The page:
United Kingdom Scriabin, Liszt, Chopin: Daniil Trifonov (piano). Queen Elizabeth Hall, London, 4.12.2012 (CC)
Scriabin: Piano Sonata No. 2 in G sharp minor, Op. 19, “Sonata-Fantasy”
Liszt: Piano Sonata in B minor, S178
Chopin: 24 Préludes, Op. 28
I was first alerted to multiple prize winner Daniil Trifonov by his stunning recording of Tchaikovsky’s First Piano Concerto on the Mariinsky label (with Gergiev conducting; fillers are staggeringly stylish accounts of Schubert and Schumann Lieder, Tchaikovsky’s Un poco di Chopin and the Chopin Barcarolle). It was a lot to live up to, but somehow Trifonov managed it, and more with this recital. We’ve been waiting for ages for a real talent to arrive that, in addition to possessing all the technique in the world and a keen musical intellect, also demonstrates the promise to be a true great.
There are no Kissin-like airs and graces here. Trifonov walked with purposeful stride to the piano before launching into a simply gorgeous Scriabin Second Sonata. His sound is deep and full, burnished, his voicing intelligent, liquid and superbly balanced. The tender layers of sound aggregated magically as Trifonov laid the music bare. There is a hard, identifiably Russian edge to his fortes, but that is just part of his heritage and entirely apposite here, of course. The Presto finale was remarkable not just for its invocation of mystical spectres, but also for the fact that every note was audible. Some melodies here are decidedly Chopinesque (linking over the Liszt to the Preludes of the recital’s second half). Trifonov never over-projected. He was also remarkably still when he played, concentrating totally on the job in hand.
The Liszt B minor Sonata began with the same straightforward approach to the piano; Trifonov didn’t even wait for silence before launching into the bare octaves. Double octaves later revealed more of the same steely approach already touched on in the Scriabin. Clarity and precision (of almost supernatural delivery) were the watchwords of his account. Never once did the technical challenges result in compromise for these ideas. The slower passages were meltingly beautiful, at times seeming to prefigure and link over the years with passages from the slow movement of the Faust Symphony. Trifonov seemed to relish the fiendish passages, while structurally he could expertly gauge crescendi over long periods. His finger strength is remarkable, the fortes bright and glistening. As a marriage of gesture and overall structural grasp, this performance was remarkable. The performance also, alas, included surely the most unfortunately timed mobile phone “accident” in history (and I have heard a few in my time). As the music spoke mesmerically over silences, so a mobile jingle went off … and continued … and continued … until a gentleman ran out with the phone. It seemed to be the topic of conversation as people processed out to the interval, a pity since Trifonov gave so much. The end of the performance was surprisingly final, as if Trifonov wished to deny the link of the closing octaves to the beginning.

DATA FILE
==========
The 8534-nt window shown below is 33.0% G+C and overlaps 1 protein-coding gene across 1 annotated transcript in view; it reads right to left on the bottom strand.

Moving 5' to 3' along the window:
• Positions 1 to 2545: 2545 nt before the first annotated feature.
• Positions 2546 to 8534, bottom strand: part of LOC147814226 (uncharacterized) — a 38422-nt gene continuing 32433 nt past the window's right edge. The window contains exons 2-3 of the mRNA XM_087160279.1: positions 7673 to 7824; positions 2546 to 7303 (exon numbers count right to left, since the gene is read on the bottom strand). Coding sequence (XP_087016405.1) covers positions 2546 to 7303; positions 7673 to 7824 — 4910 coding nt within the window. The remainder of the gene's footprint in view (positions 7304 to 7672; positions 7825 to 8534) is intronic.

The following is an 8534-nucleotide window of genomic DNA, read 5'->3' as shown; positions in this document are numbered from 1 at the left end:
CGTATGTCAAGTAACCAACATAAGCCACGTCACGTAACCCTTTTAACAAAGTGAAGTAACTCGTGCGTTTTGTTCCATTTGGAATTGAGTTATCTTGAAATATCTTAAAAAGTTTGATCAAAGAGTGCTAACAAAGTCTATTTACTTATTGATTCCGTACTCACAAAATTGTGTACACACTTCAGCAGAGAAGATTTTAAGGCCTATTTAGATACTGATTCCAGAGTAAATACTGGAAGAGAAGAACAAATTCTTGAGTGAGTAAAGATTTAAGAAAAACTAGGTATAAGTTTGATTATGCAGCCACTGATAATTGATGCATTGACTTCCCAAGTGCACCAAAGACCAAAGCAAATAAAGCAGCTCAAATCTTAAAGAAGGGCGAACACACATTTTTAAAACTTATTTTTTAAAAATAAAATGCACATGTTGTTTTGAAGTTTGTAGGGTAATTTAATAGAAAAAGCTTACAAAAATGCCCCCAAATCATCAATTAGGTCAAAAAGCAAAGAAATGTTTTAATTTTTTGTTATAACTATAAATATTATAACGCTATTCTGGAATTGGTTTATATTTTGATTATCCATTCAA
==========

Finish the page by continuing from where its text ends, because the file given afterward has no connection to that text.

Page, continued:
The Chopin Préludes, those masterpieces of the miniature, glistened like the 24 little jewels they are. The C major tells many stories about the pianist, but here they all concerned a tremendous sense of balance and perfect poise. The A minor was appropriately disturbing through light pedal and, like all of the slower Préludes here, a mini tone poem. The A major was proof that Trifonov can exceed the sweet and veer over into the cute (a daring ploy!); the E major was a demonstration of just how grand these pieces can be despite their concentrated time scale. In contrast, the legerdemain of the C sharp minor (No. 10) was itself a minor miracle. Trifonov can do beguiling simplicity (No. 17, A flat major) just as easily as he can do molto agitato (No. 22, G minor), Spring-like luminosity (No. 23, F major) or rock-hard doggedness (the left-hand of the final D minor Prélude). Perhaps he over-projected the right-hand – for the first and only time of the evening – in this final Prélude, but the sense of drama was all-encompassing.
Encores were inevitable, and brought a return to home turf with a Medtner Fairy Tale (A minor, exquisitely delivered) and an astonishing rendition the “Infernal Dance” from Stravinsky’s Firebird (Giudo Agosti’s, I think) in which Trifonov seemed at pains to underline pointers towards Petrushka (a Trifonov Petrushka Pieces would, I suspect, be something else).
A magnificent recital. I look forward to watching this pianist grow into something special.